“A Loyal American”

2nd Lieutenant Grant Ichikawa

Grant Ichikawa volunteered for US Army service while incarcerated in the Gila River camp. His service as a Japanese translator and interpreter was just the beginning of a long military career.

In May 1941, Ichikawa graduated from the University of California, Berkeley, the first in his family to get a college diploma. Even with an accounting degree, prejudice was plentiful and opportunities scarce for Japanese Americans like Ichikawa. He began to lay the groundwork for farming a plot of his own, following in the footsteps of his father. His parents had both come from Japan to the Suisun Valley in California. Ichikawa was born on the family farm in 1919, followed by a younger brother and sister.

Despite anti-Japanese sentiment after Pearl Harbor, Ichikawa wasn’t worried, because he was an American citizen. On February 19, 1942, however, the President signed Executive Order 9066, which directed the War Department to create “military areas” that anyone could be excluded from for essentially any reason. Thereafter, nearly 120,000 men, women and even children were confined in camps for years, without benefit of trial, simply because of their Japanese ancestry. Ichikawa and his family were sent to the Gila River incarceration camp in Arizona. 

His life, family, and community were altered forever. Ichikawa recalled, “We were treated like prisoners, really, and that really destroyed me.” He saw the Army as an opportunity to leave the camp, to have some of his civil rights restored and to prove his loyalty to the United States.

“How do you prove you’re a loyal American? You join the Army, is one way.”

Ichikawa volunteered for US Army service while incarcerated in the Gila River camp. He was sent to Military Intelligence Language School at Camp Savage, Minnesota, and worked hard to improve the Japanese language that he had learned sparingly as a boy. He found this language training more difficult than college. The group later trained with the 442nd Regimental Combat Team at Camp Shelby, Mississippi. He said they didn’t have any “goof-offs.” They all tried their best and wanted to prove themselves.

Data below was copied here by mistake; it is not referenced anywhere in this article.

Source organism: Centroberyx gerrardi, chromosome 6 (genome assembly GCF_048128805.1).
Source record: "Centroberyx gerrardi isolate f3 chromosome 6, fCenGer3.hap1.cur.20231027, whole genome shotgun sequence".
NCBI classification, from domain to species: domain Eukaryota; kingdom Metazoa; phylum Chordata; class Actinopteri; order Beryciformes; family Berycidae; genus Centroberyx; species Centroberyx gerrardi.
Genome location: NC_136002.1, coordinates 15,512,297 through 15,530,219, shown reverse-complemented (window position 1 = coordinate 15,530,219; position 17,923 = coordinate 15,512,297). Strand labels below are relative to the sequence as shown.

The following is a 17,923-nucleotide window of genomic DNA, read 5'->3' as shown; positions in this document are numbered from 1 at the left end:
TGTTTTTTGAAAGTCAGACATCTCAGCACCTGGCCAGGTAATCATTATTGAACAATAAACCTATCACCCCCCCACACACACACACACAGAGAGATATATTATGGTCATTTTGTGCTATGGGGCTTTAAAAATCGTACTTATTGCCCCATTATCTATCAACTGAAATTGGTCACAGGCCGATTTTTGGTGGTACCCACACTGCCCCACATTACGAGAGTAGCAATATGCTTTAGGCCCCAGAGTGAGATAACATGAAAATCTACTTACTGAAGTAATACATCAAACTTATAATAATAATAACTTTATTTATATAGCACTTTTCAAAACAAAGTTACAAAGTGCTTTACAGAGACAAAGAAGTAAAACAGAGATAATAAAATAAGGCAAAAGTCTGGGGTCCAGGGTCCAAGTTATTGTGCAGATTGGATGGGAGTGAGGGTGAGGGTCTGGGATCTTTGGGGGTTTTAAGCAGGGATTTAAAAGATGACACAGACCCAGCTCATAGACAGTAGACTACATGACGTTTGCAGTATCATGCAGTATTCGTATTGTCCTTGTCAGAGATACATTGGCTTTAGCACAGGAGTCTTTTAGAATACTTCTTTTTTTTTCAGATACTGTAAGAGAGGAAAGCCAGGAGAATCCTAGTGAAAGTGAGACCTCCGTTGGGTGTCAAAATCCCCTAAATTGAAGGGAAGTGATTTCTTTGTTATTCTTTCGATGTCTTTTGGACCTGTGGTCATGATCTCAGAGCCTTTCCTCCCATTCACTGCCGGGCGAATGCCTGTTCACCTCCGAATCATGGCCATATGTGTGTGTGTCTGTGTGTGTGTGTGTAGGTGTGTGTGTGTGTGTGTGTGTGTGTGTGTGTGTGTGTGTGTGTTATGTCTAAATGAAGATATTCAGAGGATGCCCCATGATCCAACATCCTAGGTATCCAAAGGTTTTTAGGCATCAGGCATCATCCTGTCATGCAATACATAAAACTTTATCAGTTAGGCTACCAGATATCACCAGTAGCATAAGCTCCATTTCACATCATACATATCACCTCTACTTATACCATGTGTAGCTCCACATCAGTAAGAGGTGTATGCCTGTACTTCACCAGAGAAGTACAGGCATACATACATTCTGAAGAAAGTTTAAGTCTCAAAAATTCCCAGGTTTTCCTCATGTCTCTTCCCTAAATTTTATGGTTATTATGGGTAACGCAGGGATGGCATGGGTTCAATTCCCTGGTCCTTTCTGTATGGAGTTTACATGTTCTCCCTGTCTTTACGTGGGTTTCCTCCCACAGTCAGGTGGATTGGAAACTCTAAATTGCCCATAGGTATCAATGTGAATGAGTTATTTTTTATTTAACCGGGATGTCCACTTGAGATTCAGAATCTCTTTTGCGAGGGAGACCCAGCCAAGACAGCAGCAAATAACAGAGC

Ichikawa was sent to Australia with the Allied Translator and Interpreter Service (ATIS) in January 1944. In July 1945, the unit moved to the Philippines. There his work transitioned from organizing and analyzing enemy intelligence to interrogating numerous Japanese prisoners of war, gathering valuable information. He recalled, “Being a linguist in a division full of people, when you have to deal with the enemy, you’re the one that does that.”

After four years of service in World War II, Ichikawa was recalled for two and a half years in Korea. After Army service, Ichikawa was recruited by the Central Intelligence Agency (CIA). He served with the CIA throughout Asia, including in Indonesia and in Vietnam, often bringing his wife and children with him. Ichikawa stayed in Vietnam until the fall of Saigon in 1975, and was one of the last to leave the country. He passed away in 2017.

In all, nearly 6,000 Japanese Americans graduated through the rigorous six-month training program and served with the Military Intelligence Service (MIS). Their first recognition came with the Presidential Unit Citation awarded in 2000. In 2010, MIS veterans received the Congressional Gold Medal along with veterans of the 442nd Regimental Combat Team and the 100th Infantry Battalion. 

2nd Lt. Grant Ichikawa is one of the many heroes you will come to know through his own words in Expressions of America.

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